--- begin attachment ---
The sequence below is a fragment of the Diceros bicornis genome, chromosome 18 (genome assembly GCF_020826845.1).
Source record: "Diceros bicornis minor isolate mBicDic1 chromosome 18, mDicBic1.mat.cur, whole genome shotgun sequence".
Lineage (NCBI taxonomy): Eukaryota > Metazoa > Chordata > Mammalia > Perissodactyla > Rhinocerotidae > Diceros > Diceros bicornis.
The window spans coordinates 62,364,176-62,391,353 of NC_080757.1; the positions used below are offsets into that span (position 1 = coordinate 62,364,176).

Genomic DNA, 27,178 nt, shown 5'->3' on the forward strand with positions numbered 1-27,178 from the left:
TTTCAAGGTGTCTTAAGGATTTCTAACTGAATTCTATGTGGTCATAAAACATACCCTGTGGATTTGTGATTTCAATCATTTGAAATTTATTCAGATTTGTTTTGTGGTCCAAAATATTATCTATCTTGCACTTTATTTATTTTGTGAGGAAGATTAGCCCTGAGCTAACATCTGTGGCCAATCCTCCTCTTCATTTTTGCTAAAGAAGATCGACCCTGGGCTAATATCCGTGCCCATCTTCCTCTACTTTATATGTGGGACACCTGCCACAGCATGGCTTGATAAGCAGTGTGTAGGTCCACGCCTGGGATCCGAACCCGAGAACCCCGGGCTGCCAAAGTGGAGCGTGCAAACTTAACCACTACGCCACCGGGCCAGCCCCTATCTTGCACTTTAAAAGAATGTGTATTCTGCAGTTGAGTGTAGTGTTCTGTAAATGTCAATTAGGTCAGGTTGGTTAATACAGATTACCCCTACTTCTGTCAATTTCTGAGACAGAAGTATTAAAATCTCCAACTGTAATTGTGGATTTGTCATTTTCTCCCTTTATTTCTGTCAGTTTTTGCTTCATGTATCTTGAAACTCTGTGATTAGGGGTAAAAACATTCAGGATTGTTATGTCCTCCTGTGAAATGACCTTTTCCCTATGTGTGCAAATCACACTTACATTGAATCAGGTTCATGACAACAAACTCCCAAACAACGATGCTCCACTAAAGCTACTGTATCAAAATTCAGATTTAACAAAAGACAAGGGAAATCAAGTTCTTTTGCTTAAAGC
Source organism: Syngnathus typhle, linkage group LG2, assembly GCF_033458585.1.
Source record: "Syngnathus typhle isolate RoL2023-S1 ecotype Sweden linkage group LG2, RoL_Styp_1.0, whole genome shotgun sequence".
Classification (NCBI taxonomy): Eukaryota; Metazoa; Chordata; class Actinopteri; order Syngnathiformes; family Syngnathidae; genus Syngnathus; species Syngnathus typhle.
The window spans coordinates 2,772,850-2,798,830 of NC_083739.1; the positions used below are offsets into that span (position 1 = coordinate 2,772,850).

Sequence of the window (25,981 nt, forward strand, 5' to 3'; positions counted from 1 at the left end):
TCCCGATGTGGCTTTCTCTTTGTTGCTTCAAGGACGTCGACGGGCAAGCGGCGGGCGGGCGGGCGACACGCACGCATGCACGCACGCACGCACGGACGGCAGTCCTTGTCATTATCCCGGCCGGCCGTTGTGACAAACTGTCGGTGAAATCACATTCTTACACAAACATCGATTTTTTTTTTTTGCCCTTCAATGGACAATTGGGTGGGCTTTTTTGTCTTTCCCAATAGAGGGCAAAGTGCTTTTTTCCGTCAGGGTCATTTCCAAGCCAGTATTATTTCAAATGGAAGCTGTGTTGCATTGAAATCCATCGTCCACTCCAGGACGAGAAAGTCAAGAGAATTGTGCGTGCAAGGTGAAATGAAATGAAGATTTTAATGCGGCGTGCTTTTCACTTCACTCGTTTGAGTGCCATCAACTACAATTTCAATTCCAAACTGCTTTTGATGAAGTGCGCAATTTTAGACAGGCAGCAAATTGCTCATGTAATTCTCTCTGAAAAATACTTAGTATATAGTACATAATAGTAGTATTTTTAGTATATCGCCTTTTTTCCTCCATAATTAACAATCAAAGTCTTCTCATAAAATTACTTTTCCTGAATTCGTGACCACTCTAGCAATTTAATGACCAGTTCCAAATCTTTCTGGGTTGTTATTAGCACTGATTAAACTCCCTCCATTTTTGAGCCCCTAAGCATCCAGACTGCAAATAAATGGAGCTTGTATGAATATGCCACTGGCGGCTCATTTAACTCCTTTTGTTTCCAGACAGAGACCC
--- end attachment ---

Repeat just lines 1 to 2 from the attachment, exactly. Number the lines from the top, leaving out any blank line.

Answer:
The sequence below is a fragment of the Diceros bicornis genome, chromosome 18 (genome assembly GCF_020826845.1).
Source record: "Diceros bicornis minor isolate mBicDic1 chromosome 18, mDicBic1.mat.cur, whole genome shotgun sequence".